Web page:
a. CAD system that generates a CAD model that provides a geometric representation of a three-dimensional part; a first computer-implemented solid-modeling system that loads the geometric-representation and provides a list of analytic bounding surfaces that are trimmed by other analytic bounding surfaces, curves and points for the part, said solid-modeling system providing the list of analytic surfaces as candidate slicing surfaces and being responsive to a command to partition a part along a slicing surface selected from said list by generating a partition including two or more sub-parts each defined by a list of analytic bounding surfaces and returning the number of trimmed surfaces in each of the sub-parts; a computer-implemented slicing tool that commands the solid-modeling system to partition the part along a plurality of different candidate slicing surfaces selected from the list, computes at least one quality metric for each candidate partition based on the number of trimmed surfaces in the part and sub-parts, selects one candidate partition based on said at least one quality metric, and repeats on one or more of the sub-parts and their respective lists of analytic bounding surfaces generated by the solid-modeling system to produce a series of simpler sub-parts the union of which is the part; a second computer-implemented solid modeling system; and a computer-implemented application that in conjunction with, said second solid-modeling system performs combinatorial surface operations on the lists of analytic bounding surfaces for the series of simpler sub-parts to analyze and output physical characteristics of the part selected from at least one of radiation, mechanical, optical, thermal, structural and biological. 20. The system of 21. A computer-implemented method, of subdividing a three-dimensional part into a series of simpler sub-parts the union of which is the part, said part represented by a list analytic bounding surfaces that are trimmed by other analytic bounding surfaces, curves and points that define a geometric representation of the part, comprising:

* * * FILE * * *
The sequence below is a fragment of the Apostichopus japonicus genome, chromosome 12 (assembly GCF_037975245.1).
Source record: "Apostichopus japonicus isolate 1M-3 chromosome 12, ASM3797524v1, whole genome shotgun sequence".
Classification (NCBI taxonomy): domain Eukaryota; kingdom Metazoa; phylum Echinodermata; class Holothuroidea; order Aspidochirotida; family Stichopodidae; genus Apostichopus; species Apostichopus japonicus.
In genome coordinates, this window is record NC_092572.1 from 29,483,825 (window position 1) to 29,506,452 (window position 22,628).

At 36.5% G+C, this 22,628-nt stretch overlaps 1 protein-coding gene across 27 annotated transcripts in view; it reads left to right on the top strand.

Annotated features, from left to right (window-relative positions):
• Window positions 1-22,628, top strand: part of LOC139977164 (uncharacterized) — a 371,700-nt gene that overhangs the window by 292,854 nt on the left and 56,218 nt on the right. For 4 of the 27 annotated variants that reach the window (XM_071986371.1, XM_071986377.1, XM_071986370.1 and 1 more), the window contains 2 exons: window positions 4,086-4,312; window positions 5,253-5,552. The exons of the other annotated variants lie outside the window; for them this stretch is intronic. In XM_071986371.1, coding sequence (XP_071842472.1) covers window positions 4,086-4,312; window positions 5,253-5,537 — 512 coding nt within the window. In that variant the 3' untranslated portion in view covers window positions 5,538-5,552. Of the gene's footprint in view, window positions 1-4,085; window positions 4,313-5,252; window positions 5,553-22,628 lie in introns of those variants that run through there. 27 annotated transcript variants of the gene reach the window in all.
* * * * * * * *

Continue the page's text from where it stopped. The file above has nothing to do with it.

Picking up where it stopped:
a) providing the list of analytic bounding surfaces that define the existing part as candidate slicing surfaces; b) using a computer-implemented solid modeling system to partition the part along a plurality of candidate slicing surfaces selected, from said list to provide the number of trimmed surfaces in each of two or more sub-parts for each candidate partition; c) computing a first quality metric for each candidate partition based on the number of trimmed surfaces in the part and sub-parts; d) selecting one candidate partition based on said first quality metric; e) providing a list of analytic bounding surfaces for each said sub-part for the selected partition and repeating steps b through d on each said sub-part, and f) outputting the lists of analytic bounding surfaces for the final series of sub-parts the union of which is the part. 22. The computer-implemented method of performing combinatorial surface operations on the lists of analytic bounding surfaces for the series of simpler sub-parts to analyze and output physical characteristics of the part selected from at least one of radiation, mechanical, optical, thermal, structural and biological 23. The system of Description This application claims benefit of priority under 35 U.S.C. 120 as a continuation-in-part of co-pending U.S. application Ser. No. 12/015,772 entitled “Automated Translation of Higher Order Complex Geometry From A CAD Model Into A Surface Based Combinatorial Geometry Format” filed Jan. 17, 2008, which is a continuation of co-pending U.S. application Ser. No. 10/838,411 entitled “Automated Translation of Higher Order Complex Geometry From A CAD Model Into A Surface Based Combinatorial Geometry Format” filed May 4, 2004 and issued Jan. 22, 2008 as U.S. Pat. No. 7,321,364, the entire contents of which are incorporated by reference. 1. Field of the Invention This invention relates to the partitioning of three-dimensional parts such as mechanical, optical or biological parts into simpler representations to support downstream solid modeling applications that perform combinatorial surface operations on the geometric representations of the series of sub-parts to analyze physical characteristics such as radiation, mechanical, optical, thermal, structural or biological of the original part. 2. Description of the Related Art Many modern computer-aided processes must subdivide space in and surrounding a solid geometry of a part of interest such as a mechanical,, optical or biological part to perform their computations. Such subdivision is a necessary cost of doing business, but can become computationally prohibitively expensive when the geometry becomes even moderately complex. One example of this is radiation transport computation. To model what happens when radiation impinges on a part, the transport application must consider both bounding surfaces (how many particles pass through the surface) and the regions contained by the surfaces (how many particles are absorbed or cause secondary emission of radiation). Traditional simple-minded meshing partitioning would introduce far too many new (unnecessary) surfaces and volumes. Because computational time is a function of the combinations of surfaces, the resulting increase goes as the number of trimmed surfaces, factorial—even a small increase can double or triple the time required. Larger increases rapidly make computation impossibly slow. Existing partitioning schemes include octrees (see Yerry, Mark A. and Mark S. Shephard “Automatic Three-Dimensional Mesh Generation By The Modified Octree Technique”, The present invention provides a slicing tool for use with a solid modeling system that partitions the geometric representation of a three-dimensional part into a series of simpler sub-parts the union of which replicates the original part in a manner that introduces a minimal number of new surfaces in each sub-part and in total. This approach is designed to greatly reduce the complexity of any downstream solid, modeling applications that perform combinatorial surface operations on the geometric representation of the series of sub-parts to analyze physical characteristics such as radiation, mechanical, optical, thermal, structural or biological of the original part. This is accomplished by providing trimmed surfaces that form a boundary representation of the three-dimensional part such as found in an IGES or STEP file of a CAD model. The trimmed surfaces are represented as analytic surfaces that ate trimmed by other analytic surfaces, curves and points. The solid-modeler loads the geometry and provides two specific outputs that are used by the tool. First the solid-modeler provides a list of existing analytic surfaces used to represent the part that are available as candidates for slicing the part geometry. This list contains the analytic bounding surfaces and any ambiguity surfaces. These surfaces may be planar or non-planar. Second, in response to a command to partition the part along a particular surface selected from this list the solid-modeler partitions the part geometry into two or more sub-parts including their respective lists of analytic bounding surfaces and returns the number of trimmed surfaces in each of the sub-parts. The slicing tool commands the solid-modeler to partition the part geometry along multiple candidate slicing surfaces from the list, computes a quality metric for each candidate partition based on the number of trimmed surfaces in the part and sub-parts, and selects a partition based on the metric that introduces a small number of new surfaces in each sub-part and in total. The slicing tool may search the list of candidate surfaces in order, randomly or in order of proximity to the center of part or sub-part. The process is repeated on each sub-part, recursively or iteratively, to further simplify the geometry until the benefits of further partitioning are insufficient. The slicing tool suitably uses a number of different quality metrics and tests based on the number of trimmed surfaces in the part and the candidate partitions to ensure that the part geometry is only partitioned if doing so simplifies the geometric representation for performing combinatorial surface operations and to identify the best (or sufficiently good) partition. The factorial metric most closely represents the complexity of the combinatorial surface operations and could (in theory) be used for both purposes. However, simply computing the factorial metric for parts that include a large number of surfaces can be prohibitively expensive in terms of computer resources and time. Therefore simpler metrics that serve as a ‘proxy’ for the factorial are used. The factorial metric is dominated by the maximum number of trimmed surfaces in any one sub-part; hence the proxy metrics are selected so that they too are dominated by the maximum. One such metric is the sum of the squares of the number of trimmed surfaces in the candidate sub-parts. A higher power than two would further emphasize the maximum number. Another such metric is the ratio of the maximum number of trimmed surfaces in any one of the candidate sub-parts to the number of trimmed surfaces in the part itself. Either metric ears be used to perform the tasks of ensuring a minimum amount of simplification by satisfying a criteria, function and selecting a partition that is good enough (to avoid an exhaustive search through all candidate slicing surfaces) by setting two different threshold values. Likewise either metric can be used to select the best partition from ail candidates e.g. the smallest sum of squares or smallest ratio. An exemplary embodiment uses the sum of squares metric to determine whether a partition satisfies the criteria function and the ratio metric to select either the best partition or a partition that is good enough to terminate the search. The criteria function also serves as one way to terminate the partitioning of a particular part. The tool may also use one or more complexity metrics (e.g. the number of trimmed surfaces in the part or current sub-part) and tests to determine whether to terminate the partitioning. In one instance, prior to any partitioning of the part (subsequent sub-parts), the number of surfaces is compared to a threshold. This threshold is set at a level where further partitioning is unlikely to provide meaningful simplification. If the number of surfaces is less than the threshold, the tool moves on to the next sub-part in the current geometry, in another instance, if all of the candidate slicing surfaces selected from the list of existing trimmed surfaces fail to provide a partition that satisfies the criteria function, the number of surfaces is compared to another threshold. This threshold is set at a level where further partitioning is likely to provide meaningful simplification even if the slicing surface is not selected from the list of existing surfaces. If the number does not exceed the threshold, the tool keeps the geometry of the current sub-part and moves on to consider the next sub-part in the geometry. If the number of surfaces exceeds this threshold then a second plurality of candidate slicing surfaces are computed and the partitioning is repeated using these surfaces. To limit the number of additional surfaces, this second set of surfaces is suitably derived from the existing list of analytic bounding surfaces for the part or sub-part. For example, the existing surfaces may be translated to form the new surfaces. In one embodiment, a solid-modeling system represents the geometry of the part internally and provides two outputs that are used by the tool. First the solid-modeler generates a list of existing analytic surfaces used to represent the part that are available for slicing the part geometry. This list contains the analytic bounding surfaces and ambiguity surfaces. These surfaces may be planar or non-planar. Second, in response to a command to partition the part along a particular surface selected from this list the solid-modeler generates two or more sub-parts including their respective lists of analytic bounding surfaces and returns the number of trimmed surfaces in each of the sub-parts. The tool commands the solid-modeler to partition the part geometry along multiple candidate slicing surfaces from the list and evaluates the returned candidate partitions to select a partition that introduces a small number of new surfaces in each sub-part and in total. The tool suitably computes a first quality metric based on the number of trimmed, surfaces to determine whether a partition satisfies the criteria function and, if so, computes a second quality metric to determine whether the partition is good enough to terminate the search of the partition space. If not, the tool selects another surface from the list and the process repeats. For a given part (sub-part) the process may repeat until the premature search criteria is satisfied, the best of all the partitions is selected or none of the partitions satisfy the criteria function. In the latter case, the tool may, if the part/sub-part is sufficiently complex, compute a second set of slicing surfaces from the existing surfaces (such as by translating the existing surfaces) and repeat the partitioning process. The process is repeated on each sub-part, recursively or iteratively, to further simplify the geometry until the benefits of further partitioning are insufficient. Once every sub-part has terminated the solid-modeler outputs the lists of trimmed surfaces in, for example, an IGES or STEP file. In another embodiment, a CAD system generates a CAD model for an assembly including at least one three-dimensional part. The CAD model includes a list of trimmed surfaces for each part that form a boundary representation in space. The trimmed surfaces are represented as analytic surfaces that are trimmed by other analytic surfaces, corves and points. The list of trimmed surfaces for the CAD model is loaded into a solid-modeling system. The solid-modeling system represents the geometry of the part internally and provides two outputs that are used by the tool. First the solid-modeler generates a list of existing analytic surfaces used to represent the part that are available for slicing the part. This list contains the analytic bounding surfaces (untrimmed) and any ambiguity surfaces. These surfaces may be planar or non-planar. Second, in response to a command to partition the part geometry along a particular surface selected from this list the solid-modeler generates two or more sub-parts including their respective lists of analytic bounding surfaces and returns the number of trimmed surfaces in each of the sub-parts. The tool commands the solid-modeler to partition the part along multiple candidate slicing surfaces from the list and evaluates the returned candidate partitions to select a partition that introduces a small number of new surfaces in each sub-part and in total. The tool suitably computes a first quality metric based on the number of trimmed surfaces to determine whether a partition satisfies the criteria function and, if so, computes a second quality metric to determine whether the partition is good enough to terminate the search of the partition space. If not, the tool selects another surface from the list and the process repeats. For a given part (sub-part) the process may repeat until the premature search criteria, is satisfied, the best of all the partitions is selected or none of the partitions satisfy the criteria function. In the latter case, the tool may, if the part/sub-part is sufficiently complex, compute a second set of slicing surfaces from the existing surfaces (such as by translating the existing surfaces) and repeat the partitioning process. The process is repeated on each sub-part, recursively or iteratively, to further simplify the geometry until the benefits of further partitioning are insufficient. Once every sub-part has terminated the solid-modeler outputs the lists of trimmed surfaces in, for example, an IGES or STEP file. A downstream application program in conjunction with a solid-modeling system performs combinatorial surface operations on the series of sub-parts to analyze physical characteristics such as radiation, mechanical, optical, thermal, structural or biological of the original solid. Some applications do not accept and IGES or STEP file format, in which case a translation program translates the sub-part representation into the specified input geometry, e.g. surface-based combinatorial geometry. These and other features and advantages of the invention will be apparent, to those skilled in the art from the following detailed description of preferred embodiments, taken together with the accompanying drawings, in which: The present invention provides a slicing tool for use with a solid modeling system that partitions the geometric representation of a three-dimensional part into a series of simpler sub-parts the union of which replicates the original part in a manner that introduces a minimal number of new surfaces in each sub-part and in total. This approach is designed to greatly reduce the complexity of any downstream solid modeling applications that perform combinatorial surface operations on the geometric representation of the series of sub-parts to analyze physical characteristics such as radiation, mechanical, optical, thermal, structural or biological of the original part. The slicing tool achieves optimality by being informed by geometric data already contained in the part geometry. In other words, the tool uses existing bounding surfaces to slice the part and selects the best slice (or one that is good enough to terminate the search). By using this approach, one can do the necessary computation on smaller and smaller regions of the geometry without introducing any more complexity (boundaries) to the model than it already contains—a divide and conquer approach that works well in this case. Another unique aspect of this approach is the ability to use different types of boundaries to do the subdivision. The boundaries are obtained from the geometry definition, so planes, cylinders, cones, spheres, and toroids are ail usable as dividing surfaces. As shown in The standard geometry for the part in input file The simpler sub-part geometries are then input to a computer-implemented application As shown in A couple partitioning iterations on the simple castlenut part The slicing tool then operates on each of these sub-parts of which sub-part The slicing tool suitably uses a number of different quality metrics and tests based on the number of trimmed surfaces in the part and the candidate partitions to ensure that the part geometry is only partitioned if doing so simplifies the geometric representation for performing combinatorial surface operations and to identify the best (or sufficiently good) partition. The factorial metric (sum X Either metric can be used to perform the tasks of ensuring at least a minimum amount of simplification by satisfying a criteria function and selecting a partition that is good enough (to avoid an exhaustive search through all candidate slicing surfaces) by setting two different threshold values. Likewise either metric can be used to select the best partition from all candidates e.g. the smallest sum of squares or smallest ratio. For example, if a geometry of 100 boundary surfaces results in two regions of 95 and 12 surfaces, that is not considered a worthwhile slice. A slice resulting in two regions of 65 and 55 surfaces, on the other hand, is considered an excellent choice and would receive a high (passing) grade from the criteria function. The reason that the (65,55) slice is better than the (95,12) is because, although the total number of surfaces of the (95,12) slice, 107 is less than that of the (65, 55) slice, 120 is because of the behavior of the factorial function. 95 factorial is a much larger number than the sum of 65 factorial and 55 factorial and the criteria function uses that consideration when establishing a threshold for worthwhile candidate surfaces. An exemplary embodiment uses the sum of squares metric to determine whether a partition satisfies the criteria function and the ratio metric to select either the best partition or a partition that is good enough to terminate the search. The criteria function also serves as one way to terminate the partitioning of a particular part, The tool may also use one or more complexity metrics (e.g. the number of trimmed surfaces in the part or current sub-part) and tests to determine whether to terminate the partitioning. In one instance, prior to any partitioning of the part (subsequent sub-parts), the number of surfaces is compared to a threshold. This threshold is set at a level where further partitioning is unlikely to provide meaningful simplification. If the number of surfaces is less than the threshold, the tool moves on to the next sub-part in the current geometry. In another instance, if all of the candidate slicing surfaces selected from the list of existing trimmed surfaces fail to provide a partition that satisfies the criteria function, the number of surfaces is compared to another threshold. This threshold is set at a level where further partitioning is likely to provide meaningful simplification even if the slicing surface is not selected from the list of existing surfaces. If the number does not exceed the threshold, the tool keeps the geometry of the current sub-part and moves on to consider the next sub-part in the geometry. If the number of surfaces exceeds this threshold then a second plurality of candidate slicing surfaces are computed and the partitioning is repeated using these surfaces. To limit the number of additional surfaces, this second set of surfaces is suitably derived from the existing list of analytic bounding surfaces for the part or sub-part. For example, the existing analytic bounding surfaces (ABS) An exemplary embodiment of the partitioning process for a single part executed by the slicing tool and solid modeler incorporating both quality and complexity metrics is given in If the number of trimmed surfaces is not less than the halting parameter, the slicing tool picks one of the existing surfaces from the list and commands the solid modeler to partition the part along the candidate surface (step Based on this 1 If the partition, satisfies the minimum criteria function, the tool then determines whether the partition is good enough to terminate the search prematurely (i.e. prior to testing every surface). The process of selecting a best partition from ail of the candidates can be very time consuming if the number of surfaces on the list is very large. The tool can either use the first quality metric or compute a second quality metric for the partition (step If the current partition is good enough to consider (passes the criteria function) but not good enough to terminate the search, the tool determines if the surface is the last candidate slicing surface on the list (step If none of the candidate partitions selected from the list of existing surfaces pass the criteria function in step As described, the tool repeats the partitioning process on each sub-part until all of them have terminated in one form or another as shown in Some applications for analyzing the geometry do not accept IGES or STEP but require the SBCG format. As shown in The second step was to develop the computer-implemented process for translating the list of trimmed surfaces into a list of analytic surfaces and then using those surfaces and nodal data derived from the candidate nodes to formulate a well-posed zoning statement (step While several illustrative embodiments of the invention have been shown and described, numerous variations and alternate embodiments will occur to those skilled in the art. Such variations and alternate embodiments are contemplated, and can be made without departing from the spirit and scope of the invention as defined in the appended claims. Classifications